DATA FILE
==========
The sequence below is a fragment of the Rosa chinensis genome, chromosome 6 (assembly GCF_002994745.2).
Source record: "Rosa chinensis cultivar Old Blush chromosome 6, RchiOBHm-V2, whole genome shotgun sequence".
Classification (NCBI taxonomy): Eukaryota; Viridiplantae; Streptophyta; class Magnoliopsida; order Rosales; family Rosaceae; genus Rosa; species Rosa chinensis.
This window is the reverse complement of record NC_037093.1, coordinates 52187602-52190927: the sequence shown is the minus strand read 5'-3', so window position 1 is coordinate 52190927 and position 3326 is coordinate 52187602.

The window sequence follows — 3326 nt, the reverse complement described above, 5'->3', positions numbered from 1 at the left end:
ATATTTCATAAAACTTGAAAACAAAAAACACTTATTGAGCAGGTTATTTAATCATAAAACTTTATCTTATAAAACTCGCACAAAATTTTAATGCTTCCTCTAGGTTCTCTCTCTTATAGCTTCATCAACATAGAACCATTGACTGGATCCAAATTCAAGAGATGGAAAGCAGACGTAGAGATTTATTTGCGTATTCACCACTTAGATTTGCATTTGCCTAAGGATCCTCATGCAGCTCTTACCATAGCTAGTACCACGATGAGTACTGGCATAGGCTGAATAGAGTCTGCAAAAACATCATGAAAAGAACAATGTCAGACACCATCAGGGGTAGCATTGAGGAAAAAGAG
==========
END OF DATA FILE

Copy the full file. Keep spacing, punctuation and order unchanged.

The sequence below is a fragment of the Rosa chinensis genome, chromosome 6 (assembly GCF_002994745.2).
Source record: "Rosa chinensis cultivar Old Blush chromosome 6, RchiOBHm-V2, whole genome shotgun sequence".
Classification (NCBI taxonomy): Eukaryota; Viridiplantae; Streptophyta; class Magnoliopsida; order Rosales; family Rosaceae; genus Rosa; species Rosa chinensis.
This window is the reverse complement of record NC_037093.1, coordinates 52187602-52190927: the sequence shown is the minus strand read 5'-3', so window position 1 is coordinate 52190927 and position 3326 is coordinate 52187602.

The window sequence follows — 3326 nt, the reverse complement described above, 5'->3', positions numbered from 1 at the left end:
ATATTTCATAAAACTTGAAAACAAAAAACACTTATTGAGCAGGTTATTTAATCATAAAACTTTATCTTATAAAACTCGCACAAAATTTTAATGCTTCCTCTAGGTTCTCTCTCTTATAGCTTCATCAACATAGAACCATTGACTGGATCCAAATTCAAGAGATGGAAAGCAGACGTAGAGATTTATTTGCGTATTCACCACTTAGATTTGCATTTGCCTAAGGATCCTCATGCAGCTCTTACCATAGCTAGTACCACGATGAGTACTGGCATAGGCTGAATAGAGTCTGCAAAAACATCATGAAAAGAACAATGTCAGACACCATCAGGGGTAGCATTGAGGAAAAAGAG